!! History Commons Alert, Exciting News

Context of 'November 2003: 9/11 Commission Subpoenas New York Emergency Tapes and Transcripts'

This is a scalable context timeline. It contains events related to the event November 2003: 9/11 Commission Subpoenas New York Emergency Tapes and Transcripts. You can narrow or broaden the context of this timeline by adjusting the zoom level. The lower the scale, the more relevant the items on average will be, while the higher the scale, the less relevant the items, on average, will be.

New York City Mayor Michael Bloomberg proclaims, “Every test that has been done says the air quality was in acceptable limits.” [New York Daily News, 2/10/2002]

Entity Tags: Michael R. Bloomberg

Timeline Tags: Environmental Impact of 9/11

At its first public hearing, the 9/11 Commission takes testimony from New York Governor George Pataki and Mayor Michael Bloomberg. Pataki arrives early and insists that he be allowed to speak immediately, so Commission Chairman Tom Kean interrupts the commissioners’ opening statements expressing their pride in serving on the investigation. Pataki then reads a prepared statement pledging the state’s co-operation with the investigation and leaves without taking questions. Bloomberg testifies next. He had originally said he would not appear, but would send a written statement to be read by somebody else. Then he agreed to appear, but said he would not take questions. Then he agreed to take questions, but insisted his police and fire commissioners would not accompany him. However, he arrives with both of them and says they will take questions. Author Philip Shenon will comment, “it was clear to the commissioners and the staff that the mayor was trying to blindside them,” as the Commission had not had the chance to prepare questions for the police and fire commissioners, vital witnesses in their inquiry. When Bloomberg enters the room to testify, in Shenon’s words, “In a gesture that seem[s] designed to make his disdain even clearer, he casually tosse[s] his prepared testimony onto the witness table before taking his seat, as if this were a routine meeting of the zoning board.” When he starts, he offers an aggressive defense of the way the city responded to the attack, and sharp criticism of the way federal emergency preparedness funds are distributed. Bloomberg conducts himself in this way throughout the inquiry (see November 2003), and Shenon will write that it is never clear if Bloomberg is “genuinely furious or if his anger [is] a well-choreographed show by the billionaire mayor to intimidate the 9/11 Commission.” The Commission does not schedule testimony from former New York Mayor Rudi Giuliani for this day, as it wants to wait until it better understands his performance on the day of the attacks. [Shenon, 2008, pp. 96-98, 100-101]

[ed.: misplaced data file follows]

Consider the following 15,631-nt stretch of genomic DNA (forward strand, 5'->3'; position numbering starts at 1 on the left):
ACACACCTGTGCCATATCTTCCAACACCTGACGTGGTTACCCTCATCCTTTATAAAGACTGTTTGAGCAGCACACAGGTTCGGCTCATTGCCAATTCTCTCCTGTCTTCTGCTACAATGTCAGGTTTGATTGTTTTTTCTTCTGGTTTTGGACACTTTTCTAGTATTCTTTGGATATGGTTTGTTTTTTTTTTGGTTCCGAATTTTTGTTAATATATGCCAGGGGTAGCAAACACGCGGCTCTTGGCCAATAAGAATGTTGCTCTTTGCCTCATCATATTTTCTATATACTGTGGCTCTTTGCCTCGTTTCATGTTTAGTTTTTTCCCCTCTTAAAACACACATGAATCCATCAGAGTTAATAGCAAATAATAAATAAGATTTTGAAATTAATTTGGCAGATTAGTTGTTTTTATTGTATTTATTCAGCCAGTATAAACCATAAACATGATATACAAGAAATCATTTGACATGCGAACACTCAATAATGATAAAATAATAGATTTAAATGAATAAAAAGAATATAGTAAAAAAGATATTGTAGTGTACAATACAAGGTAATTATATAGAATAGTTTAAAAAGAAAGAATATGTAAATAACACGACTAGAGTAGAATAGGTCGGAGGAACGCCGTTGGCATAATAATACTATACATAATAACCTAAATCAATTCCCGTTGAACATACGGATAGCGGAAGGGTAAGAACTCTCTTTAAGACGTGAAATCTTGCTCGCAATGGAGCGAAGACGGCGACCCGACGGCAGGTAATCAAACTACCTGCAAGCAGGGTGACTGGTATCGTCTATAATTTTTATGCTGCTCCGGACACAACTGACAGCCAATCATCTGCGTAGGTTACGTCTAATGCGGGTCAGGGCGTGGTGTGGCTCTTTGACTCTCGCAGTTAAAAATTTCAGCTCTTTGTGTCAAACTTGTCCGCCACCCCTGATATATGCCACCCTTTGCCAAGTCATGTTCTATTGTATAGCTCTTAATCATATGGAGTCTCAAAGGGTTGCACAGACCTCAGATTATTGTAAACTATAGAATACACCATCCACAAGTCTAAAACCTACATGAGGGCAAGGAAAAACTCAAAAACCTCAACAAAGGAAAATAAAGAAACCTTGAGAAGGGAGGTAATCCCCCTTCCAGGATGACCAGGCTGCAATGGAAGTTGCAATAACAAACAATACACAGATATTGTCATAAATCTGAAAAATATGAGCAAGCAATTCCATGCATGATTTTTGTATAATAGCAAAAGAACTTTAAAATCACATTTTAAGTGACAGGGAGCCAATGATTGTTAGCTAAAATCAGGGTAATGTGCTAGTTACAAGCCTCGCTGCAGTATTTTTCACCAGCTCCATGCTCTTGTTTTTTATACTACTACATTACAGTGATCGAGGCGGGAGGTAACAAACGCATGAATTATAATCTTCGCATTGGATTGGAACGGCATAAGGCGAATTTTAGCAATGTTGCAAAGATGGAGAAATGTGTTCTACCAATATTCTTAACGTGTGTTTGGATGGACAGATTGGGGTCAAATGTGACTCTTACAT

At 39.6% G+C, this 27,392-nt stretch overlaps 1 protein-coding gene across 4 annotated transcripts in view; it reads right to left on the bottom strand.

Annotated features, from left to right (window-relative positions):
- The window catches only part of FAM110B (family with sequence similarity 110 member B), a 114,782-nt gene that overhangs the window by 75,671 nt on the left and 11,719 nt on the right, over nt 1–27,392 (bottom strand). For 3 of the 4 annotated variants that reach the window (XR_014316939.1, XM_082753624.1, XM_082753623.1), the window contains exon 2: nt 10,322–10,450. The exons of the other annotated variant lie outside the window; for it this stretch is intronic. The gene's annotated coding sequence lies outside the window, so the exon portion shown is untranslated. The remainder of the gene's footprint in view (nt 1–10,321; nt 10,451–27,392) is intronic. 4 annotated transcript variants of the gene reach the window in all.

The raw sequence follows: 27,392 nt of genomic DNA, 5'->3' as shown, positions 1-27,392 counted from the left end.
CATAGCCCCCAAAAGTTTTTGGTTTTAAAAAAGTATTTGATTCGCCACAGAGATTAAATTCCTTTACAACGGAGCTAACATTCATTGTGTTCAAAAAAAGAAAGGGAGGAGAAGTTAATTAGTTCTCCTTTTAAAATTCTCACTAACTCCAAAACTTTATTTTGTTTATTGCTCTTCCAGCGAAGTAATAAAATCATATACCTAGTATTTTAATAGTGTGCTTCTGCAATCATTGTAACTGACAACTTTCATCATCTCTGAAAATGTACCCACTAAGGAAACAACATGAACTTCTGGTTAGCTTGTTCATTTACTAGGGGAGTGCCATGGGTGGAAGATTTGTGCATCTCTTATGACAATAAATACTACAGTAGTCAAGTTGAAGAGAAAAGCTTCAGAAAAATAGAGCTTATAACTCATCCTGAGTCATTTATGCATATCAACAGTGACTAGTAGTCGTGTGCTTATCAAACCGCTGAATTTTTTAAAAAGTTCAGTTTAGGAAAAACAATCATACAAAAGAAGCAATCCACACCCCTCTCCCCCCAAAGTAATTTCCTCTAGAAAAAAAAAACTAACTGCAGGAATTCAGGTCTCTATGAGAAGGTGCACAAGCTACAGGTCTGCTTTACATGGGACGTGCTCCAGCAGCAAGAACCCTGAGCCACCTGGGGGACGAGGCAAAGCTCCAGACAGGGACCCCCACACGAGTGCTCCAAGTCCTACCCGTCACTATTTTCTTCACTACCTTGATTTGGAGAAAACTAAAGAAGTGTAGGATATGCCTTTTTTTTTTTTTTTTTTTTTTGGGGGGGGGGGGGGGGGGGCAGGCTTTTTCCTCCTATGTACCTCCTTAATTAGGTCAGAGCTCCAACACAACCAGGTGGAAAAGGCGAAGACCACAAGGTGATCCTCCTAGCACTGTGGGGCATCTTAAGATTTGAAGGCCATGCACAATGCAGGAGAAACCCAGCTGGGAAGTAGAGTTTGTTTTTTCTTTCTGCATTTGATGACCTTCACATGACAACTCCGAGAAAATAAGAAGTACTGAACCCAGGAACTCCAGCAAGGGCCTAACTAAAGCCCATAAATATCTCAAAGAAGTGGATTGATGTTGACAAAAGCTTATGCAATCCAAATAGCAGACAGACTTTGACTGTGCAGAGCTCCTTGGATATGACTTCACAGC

Entity Tags: 9/11 Commission, George E. Pataki, Michael R. Bloomberg, Philip Shenon, Thomas Kean

Timeline Tags: Complete 911 Timeline

The 9/11 Commission issues its third and final major subpoena, this time for emergency tapes and transcripts from New York City authorities. However, New York Mayor Michael Bloomberg decides to fight the subpoena and says he will go to court. A settlement is reached a couple of weeks after the subpoena is issued and the Commission gets access to all the material, under the condition that nobody heard on the tapes will be named in a public document without their consent, or that of their survivors. The Commission’s staff is puzzled by Bloomberg’s tactics, as he was not mayor on 9/11 and personally has nothing to hide. There is speculation he was, in the words of author Philip Shenon, “put up to it by his Republican predecessor, Rudy Giuliani, who might not be so eager to see all of the facts aired, especially given the glory that his performance on 9/11 had otherwise brought him.” Shenon will add, “They [the tapes] were the clearest evidence obtained by the Commission of just how unprepared the city was to deal with a catastrophic terrorist attack.” [Shenon, 2008, pp. 306-307]